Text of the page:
Tiny Tim is "not so tiny any more, that's a fact," Louis Bayard (an occasional Salon contributor) informs us at the outset of his richly imagined, deeply compelling Victorian thriller, "Mr. Timothy," which tracks down the sweet, sickly little boy from Charles Dickens' "Christmas Carol" and follows him on his own haunting adventures through London's foggy bowels.
At 23, Bayard's Timothy Cratchit still has a bit of trouble with the leg here and there, but thanks to the patronage of "Uncle N" -- as he and his siblings have come to call Ebenezer Scrooge, their late father's employer who now spends his days giving away money and collecting fungi -- his once-trademark crutch and leg brace have long since been discarded and his health largely restored.
Bayard has cast young Tim not as mere character, but as narrator as well, a narrator well aware that he has wrenched control of his own story from other tellers -- his father, for one, and his Uncle N -- much as Bayard has confidently taken over where Dickens has left off and trundled us straight into his own vision of Christmas future, circa 1860.
It's a far cry from those treacly Cratchit Christmases past, and the contrast is not lost on Tim. In a note to his dead father, whose ghost he glimpses here passing him on the street and there napping in doorways, Bayard's Tim conjures memories of his childhood and writes: "The mistake I made in those days -- pardonable, I hope, in one so young -- lay in thinking that by occupying your narrative, I might exert some authorial power over it. But in fact, the more thoroughly I inhabited it, the more completely it became your story. It took me many years to scribble out my own, which, I shouldn't have been surprised to learn, was rather different from the one you and I created." Far from the cringingly noble little fella who memorably declared "God bless us, every one," this Tim "was much angrier, for one thing, terribly angry. And funnier, too: that was a surprise."
Tim's story turns out to be more darkly chilling than humorous. And though he himself may limp -- "which to hear others tell it is not a limp but a lilt, a slight hesitation my right leg makes before greeting the pavement, a metrical shyness," or, as he likes to call it, his "hitch-stride" -- "Mr. Timothy" glides along fast and smooth, like a shade on pressing business.
Educated and dressed like a gentleman, Tim, still mourning the death of his father, has taken up residence in a brothel, where he receives room and board in exchange for teaching the mistress of the house -- henna-wigged, crinoline-favoring Mrs. Ophelia Sharpe -- to read.
Cut off for a time -- by his own choice -- from what's left of his family, Tim stumbles across a series of bodies, young girls around age 10 with hands bloodied and frozen in the form of talons and upper arms branded with the letter G.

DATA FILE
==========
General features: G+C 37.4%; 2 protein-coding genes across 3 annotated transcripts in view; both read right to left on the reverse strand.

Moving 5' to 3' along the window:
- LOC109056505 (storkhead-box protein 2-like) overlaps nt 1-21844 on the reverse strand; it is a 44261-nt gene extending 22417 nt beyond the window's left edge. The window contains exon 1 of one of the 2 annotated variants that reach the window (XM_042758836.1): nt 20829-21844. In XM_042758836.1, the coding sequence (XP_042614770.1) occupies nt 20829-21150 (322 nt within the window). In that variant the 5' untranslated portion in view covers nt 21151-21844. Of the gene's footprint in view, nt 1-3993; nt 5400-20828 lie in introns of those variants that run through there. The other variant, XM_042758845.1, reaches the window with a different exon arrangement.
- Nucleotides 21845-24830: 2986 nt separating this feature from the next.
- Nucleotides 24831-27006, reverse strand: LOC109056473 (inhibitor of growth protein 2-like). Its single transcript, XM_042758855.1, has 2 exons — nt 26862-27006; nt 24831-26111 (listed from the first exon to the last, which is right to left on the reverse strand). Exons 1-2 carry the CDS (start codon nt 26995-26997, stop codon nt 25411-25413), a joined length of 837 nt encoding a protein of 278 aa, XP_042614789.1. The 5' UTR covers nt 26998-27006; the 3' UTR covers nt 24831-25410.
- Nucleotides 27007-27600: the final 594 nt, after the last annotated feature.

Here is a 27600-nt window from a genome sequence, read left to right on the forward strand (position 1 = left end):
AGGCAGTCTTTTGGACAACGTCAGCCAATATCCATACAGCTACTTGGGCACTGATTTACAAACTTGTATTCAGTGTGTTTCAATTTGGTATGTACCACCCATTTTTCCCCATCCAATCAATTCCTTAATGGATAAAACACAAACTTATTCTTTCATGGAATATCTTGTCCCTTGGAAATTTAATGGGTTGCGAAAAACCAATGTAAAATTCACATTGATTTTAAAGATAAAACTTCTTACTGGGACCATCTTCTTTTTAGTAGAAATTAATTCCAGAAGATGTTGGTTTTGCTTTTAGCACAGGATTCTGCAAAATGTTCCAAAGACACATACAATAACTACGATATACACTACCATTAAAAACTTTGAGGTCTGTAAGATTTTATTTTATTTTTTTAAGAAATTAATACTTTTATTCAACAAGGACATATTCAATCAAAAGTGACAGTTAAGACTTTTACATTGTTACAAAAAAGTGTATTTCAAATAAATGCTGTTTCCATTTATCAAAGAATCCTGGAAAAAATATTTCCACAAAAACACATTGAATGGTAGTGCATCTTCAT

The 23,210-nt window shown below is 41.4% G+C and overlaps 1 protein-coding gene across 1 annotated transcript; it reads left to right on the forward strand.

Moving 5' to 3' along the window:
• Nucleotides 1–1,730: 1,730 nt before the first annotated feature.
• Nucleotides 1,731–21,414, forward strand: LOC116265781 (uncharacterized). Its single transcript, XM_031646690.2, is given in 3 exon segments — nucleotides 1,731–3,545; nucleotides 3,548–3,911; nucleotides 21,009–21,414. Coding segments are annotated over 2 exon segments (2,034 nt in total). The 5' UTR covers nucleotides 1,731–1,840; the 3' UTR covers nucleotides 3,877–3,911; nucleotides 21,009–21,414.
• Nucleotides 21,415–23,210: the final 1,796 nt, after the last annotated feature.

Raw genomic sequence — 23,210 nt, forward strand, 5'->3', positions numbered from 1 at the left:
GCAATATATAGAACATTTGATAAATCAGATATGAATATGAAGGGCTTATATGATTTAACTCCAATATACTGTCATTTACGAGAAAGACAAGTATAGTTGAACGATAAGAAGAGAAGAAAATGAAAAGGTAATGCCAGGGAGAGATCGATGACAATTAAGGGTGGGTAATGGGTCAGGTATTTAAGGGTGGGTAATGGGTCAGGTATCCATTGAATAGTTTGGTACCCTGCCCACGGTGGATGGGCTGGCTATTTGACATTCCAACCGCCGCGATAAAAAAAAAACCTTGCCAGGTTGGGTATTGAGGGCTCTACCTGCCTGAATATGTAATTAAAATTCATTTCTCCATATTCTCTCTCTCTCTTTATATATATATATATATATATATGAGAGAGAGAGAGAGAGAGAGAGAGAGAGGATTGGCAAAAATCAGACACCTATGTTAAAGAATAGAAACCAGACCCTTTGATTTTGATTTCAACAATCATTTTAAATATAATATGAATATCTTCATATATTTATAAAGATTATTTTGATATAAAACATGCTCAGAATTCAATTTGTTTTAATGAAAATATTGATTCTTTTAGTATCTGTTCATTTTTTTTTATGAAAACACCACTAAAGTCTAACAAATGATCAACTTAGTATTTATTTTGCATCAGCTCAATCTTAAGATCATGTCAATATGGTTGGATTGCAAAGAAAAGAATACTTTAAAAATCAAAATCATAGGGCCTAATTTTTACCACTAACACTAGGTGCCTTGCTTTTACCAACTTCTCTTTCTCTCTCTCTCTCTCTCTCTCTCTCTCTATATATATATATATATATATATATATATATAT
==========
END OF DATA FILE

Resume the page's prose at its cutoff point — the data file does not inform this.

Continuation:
"Not a tattoo, nothing so mild as that," Tim stresses. "A brand. The skin not dyed but blistered, seared, like the flanks of a Jersey. And what did you read there? A letter, that was all, an inch and a half in diameter. G. Except there was more. Beneath the upper loop, a pair of eyes had been likewise burnt into the skin. And those eyes had the strange effect of turning the letter into something quite palpably alive."
Tim soon befriends a young girl named Philomela, a comely orphan from Italy whom he tries to rescue from meeting a similar violent end, and Colin the Melodious, an enterprising street tough with the voice of an angel and a taste for "Ad-ven-ture." Together, the three of them navigate the treacherous streets of London, filled as they are with the greedy, the needy and the sexually depraved, and set about solving the mysterious murders before the murderers in question -- who have a nasty predilection for cutting the throats of anyone who gets in their way -- kill them.
It's a tense, rollicking ride with more bumps, twists and hairpin turns than a hansom cab yanked down a winding cobblestone street by a team of wild horses and more heart than, well, than one might expect from a tale narrated by a man who at first seems to have forgotten that he has one.
But by the time the tightly wound story tick-tocks its way to its inevitable conclusion, Tim, like old Scrooge before him, has learned some valuable lessons about love and family and the worth of reaching out and helping those less fortunate. Perhaps, ultimately, Bayard has taken us on a transformative journey not unlike Dickens' after all. And taught us a thing or two about morality along the way.
-- Amy Reiter